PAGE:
Amnesia: The Dark Descent (PC) Review

Author: Sean Ridgeley
Editor: Howard Ha
Publish Date: Monday, September 6th, 2010
Originally Published on Neoseeker (http://www.neoseeker.com)
Article Link: http://www.neoseeker.com/Articles/Games/Reviews/amnesia_dark_descent/
Copyright Neo Era Media, Inc. - please do not redistribute or use for commercial purposes.

When I had my first look at Frictional Games' Amnesia: The Dark Descent, I noted while there were moments of real fear, the experience as a whole was disappointing in a sense, as it came up short of being completely mortifying. Having played the full version, I can happily tell you that's changed.

The game, or "interactive horror experience" as the developer might prefer to call it, is a first person adventure set in 19th century England. You play Daniel, a seemingly sensible man caught up in matters of the occult, and of course, suffering memory loss. The story is told through various visions and notes as you play, and it's masterfully written -- easily one of the best I've seen in gaming.

I use the word "play" loosely, because Amnesia is undoubtedly the most stressful title I've had the pleasure of experiencing. This review has taken a little longer than expected partly because the only proper way to play, as you'll see, is at night without lights, and with a good pair of headphones and the volume blasted, and partly because it's at times so immersive and terrifying, I could only play in short bursts.

I'll give you an example, leaving some details out so you can share my pain when your time comes. One section sees you traversing a dark and dilapidated part of a castle (the game's setting). You spend awhile figuring out this miniature maze of sorts, then suddenly spy a monster. Just looking at these guys (or whatever the hell they are) drains your sanity (a wonderfully maddening mechanic), and sends the in-game "music" screeching and pounding into your ears. But there are no weapons to be had, so you run as fast as you can, hiding out until eventually the moment passes. You're lucky this time... In another, similar moment I could see the monster's shadow on the wall...that didn't help tension any.

After some serious thinking and a good amount of time spent wandering some more, you finally figure out how to pass the next obstacle. "Phwew!" you think, "I can finally get the hell out of here and hopefully somewhere less--" Oh but wait, that monster guy? He's back. In fact, he's directly behind you. The noise kicks in louder than ever, and he brutalizes you just as you think to run. It's at this point I literally screamed out loud, threw down my headphones, and said, "No, no no no..." and had to stop playing for awhile.

I consider myself pretty "tough" when it comes to this sort of thing, but I've got no problems admitting Amnesia horrified me.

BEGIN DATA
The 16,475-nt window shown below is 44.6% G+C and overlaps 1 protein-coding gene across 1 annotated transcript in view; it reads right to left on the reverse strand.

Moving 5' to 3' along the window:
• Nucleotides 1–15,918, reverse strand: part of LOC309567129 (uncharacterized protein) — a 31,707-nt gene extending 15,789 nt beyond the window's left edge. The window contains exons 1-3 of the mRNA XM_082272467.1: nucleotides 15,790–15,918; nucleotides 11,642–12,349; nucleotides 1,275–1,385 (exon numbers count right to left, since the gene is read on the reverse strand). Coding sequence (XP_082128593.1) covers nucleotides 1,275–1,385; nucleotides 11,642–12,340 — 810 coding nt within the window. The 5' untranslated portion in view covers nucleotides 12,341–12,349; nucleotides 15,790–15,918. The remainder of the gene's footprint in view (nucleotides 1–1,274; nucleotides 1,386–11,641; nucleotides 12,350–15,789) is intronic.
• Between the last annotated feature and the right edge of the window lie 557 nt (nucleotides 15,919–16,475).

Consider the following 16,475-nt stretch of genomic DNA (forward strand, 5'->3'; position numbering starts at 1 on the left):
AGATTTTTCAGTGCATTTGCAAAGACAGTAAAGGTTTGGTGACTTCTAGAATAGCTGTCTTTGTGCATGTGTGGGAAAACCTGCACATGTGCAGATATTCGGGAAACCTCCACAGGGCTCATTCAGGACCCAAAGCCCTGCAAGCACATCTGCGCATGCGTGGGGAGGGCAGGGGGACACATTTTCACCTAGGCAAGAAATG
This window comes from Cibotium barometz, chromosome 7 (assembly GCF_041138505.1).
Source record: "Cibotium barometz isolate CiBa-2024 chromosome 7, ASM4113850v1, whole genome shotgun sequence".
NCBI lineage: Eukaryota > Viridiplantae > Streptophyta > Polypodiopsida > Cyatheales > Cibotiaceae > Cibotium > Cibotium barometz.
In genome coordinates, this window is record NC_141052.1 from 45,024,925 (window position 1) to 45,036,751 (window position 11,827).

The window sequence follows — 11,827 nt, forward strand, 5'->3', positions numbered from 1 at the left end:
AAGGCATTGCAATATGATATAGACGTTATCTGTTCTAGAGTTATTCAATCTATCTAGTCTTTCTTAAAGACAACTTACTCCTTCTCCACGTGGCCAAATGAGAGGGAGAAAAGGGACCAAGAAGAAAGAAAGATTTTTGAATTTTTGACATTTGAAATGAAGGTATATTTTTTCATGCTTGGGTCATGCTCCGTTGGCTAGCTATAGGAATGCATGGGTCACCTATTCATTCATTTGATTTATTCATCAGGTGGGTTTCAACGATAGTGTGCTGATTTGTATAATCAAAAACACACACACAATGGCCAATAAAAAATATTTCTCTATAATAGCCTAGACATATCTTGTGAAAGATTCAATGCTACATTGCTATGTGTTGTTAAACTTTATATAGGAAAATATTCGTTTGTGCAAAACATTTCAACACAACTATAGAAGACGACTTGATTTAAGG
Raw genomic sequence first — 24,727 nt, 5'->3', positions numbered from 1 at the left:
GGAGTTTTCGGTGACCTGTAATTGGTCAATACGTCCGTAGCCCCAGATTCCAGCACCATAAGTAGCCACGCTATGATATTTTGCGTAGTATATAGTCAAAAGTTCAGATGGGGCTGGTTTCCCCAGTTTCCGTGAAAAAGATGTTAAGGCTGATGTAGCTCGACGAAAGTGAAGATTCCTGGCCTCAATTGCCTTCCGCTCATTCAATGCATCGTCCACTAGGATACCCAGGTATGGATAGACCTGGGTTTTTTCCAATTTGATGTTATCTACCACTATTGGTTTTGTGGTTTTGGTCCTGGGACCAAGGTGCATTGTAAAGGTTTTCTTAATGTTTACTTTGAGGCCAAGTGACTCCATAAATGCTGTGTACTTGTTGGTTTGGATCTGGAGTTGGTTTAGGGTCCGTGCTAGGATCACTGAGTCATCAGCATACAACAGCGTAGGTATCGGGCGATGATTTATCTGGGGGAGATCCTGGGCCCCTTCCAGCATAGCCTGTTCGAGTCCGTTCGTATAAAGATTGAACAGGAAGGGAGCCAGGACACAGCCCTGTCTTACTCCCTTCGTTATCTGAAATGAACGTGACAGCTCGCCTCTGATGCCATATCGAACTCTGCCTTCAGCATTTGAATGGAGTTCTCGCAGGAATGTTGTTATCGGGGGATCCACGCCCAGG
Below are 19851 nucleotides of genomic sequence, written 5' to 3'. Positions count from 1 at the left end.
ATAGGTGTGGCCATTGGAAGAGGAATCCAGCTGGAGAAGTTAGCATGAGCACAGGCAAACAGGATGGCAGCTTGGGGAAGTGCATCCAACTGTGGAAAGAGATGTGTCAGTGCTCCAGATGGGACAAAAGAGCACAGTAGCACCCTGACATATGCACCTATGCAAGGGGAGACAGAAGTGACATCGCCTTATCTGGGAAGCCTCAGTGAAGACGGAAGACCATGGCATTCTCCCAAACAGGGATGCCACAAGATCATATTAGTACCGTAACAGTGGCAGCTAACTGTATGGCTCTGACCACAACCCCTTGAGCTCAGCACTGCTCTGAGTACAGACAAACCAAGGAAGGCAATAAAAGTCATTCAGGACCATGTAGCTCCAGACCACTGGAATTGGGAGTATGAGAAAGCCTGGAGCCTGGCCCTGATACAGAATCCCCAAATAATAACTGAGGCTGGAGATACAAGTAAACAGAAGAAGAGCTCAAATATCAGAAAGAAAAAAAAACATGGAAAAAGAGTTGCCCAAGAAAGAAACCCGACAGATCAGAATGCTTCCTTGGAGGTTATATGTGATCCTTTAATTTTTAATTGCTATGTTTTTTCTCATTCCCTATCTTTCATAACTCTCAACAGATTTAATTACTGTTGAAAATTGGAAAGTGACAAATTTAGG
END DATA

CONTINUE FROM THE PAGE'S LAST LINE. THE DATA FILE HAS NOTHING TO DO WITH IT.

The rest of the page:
It's not purely about terror, though: it's also a beautiful work. Similar to Risen, there's a feeling of warmth and also grittiness -- a fabulous design perfect for the atmosphere, and with some glorious architecture to boot. Graphically, Amnesia is absolutely impressive and can stress even some of the latest hardware with lots of fancy effects and settings, but also scale well to fairly old stuff, too.

Between the scary bits, there is relief in what I call "moments of holiness" -- you'll encounter a few downright angelic bits accompanied by equally lovely music. Puzzles are also on hand -- solving them and progressing will heighten your level of sanity, which suffers fairly often, particularly in dim light and with those monsters about. The puzzles are sometimes a bit obscure, but putting yourself in the experience as if it were your own will likely get you thinking resourcefully and able to move forward, which is a treat in design, really, as it doesn't much feel like design, if you know what I mean.

On a related note, one point I really admire Amnesia on is the sheer emphasis on the atmosphere. There is no quicksave or checkpoints as such (that's all taken care of for you); no health bars or anything like that -- the exclusion of both really amplifies the experience.


Keeping in mind I reserve these terms for the rarest of occasions -- I must say Amnesia is a masterpiece of horror, something surely all other horror games could take from and in some senses, strive to be. Frictional sticks just enough to classics like Myst and Silent Hill while venturing down their own path with their own innovations, too. It's damn near perfect -- the only weakness perhaps being its brevity (well, that and some even more intense insanity effects would've been nice). Since you likely won't be playing for extended stretches (lest you're willing to put up for therapy bills), it should last you about a week with roughly 10 hours of total playtime. At the $20 price point, this is more than worth it, though you may find yourself wishing to be able to pay more for more content. The developer commentary does provide some added value, however; there's also a "Custom Story" mode -- this refers to fan-made experiences, a very promising-sounding feature.

If you love horror, there's no two ways about it: you must play Amnesia.

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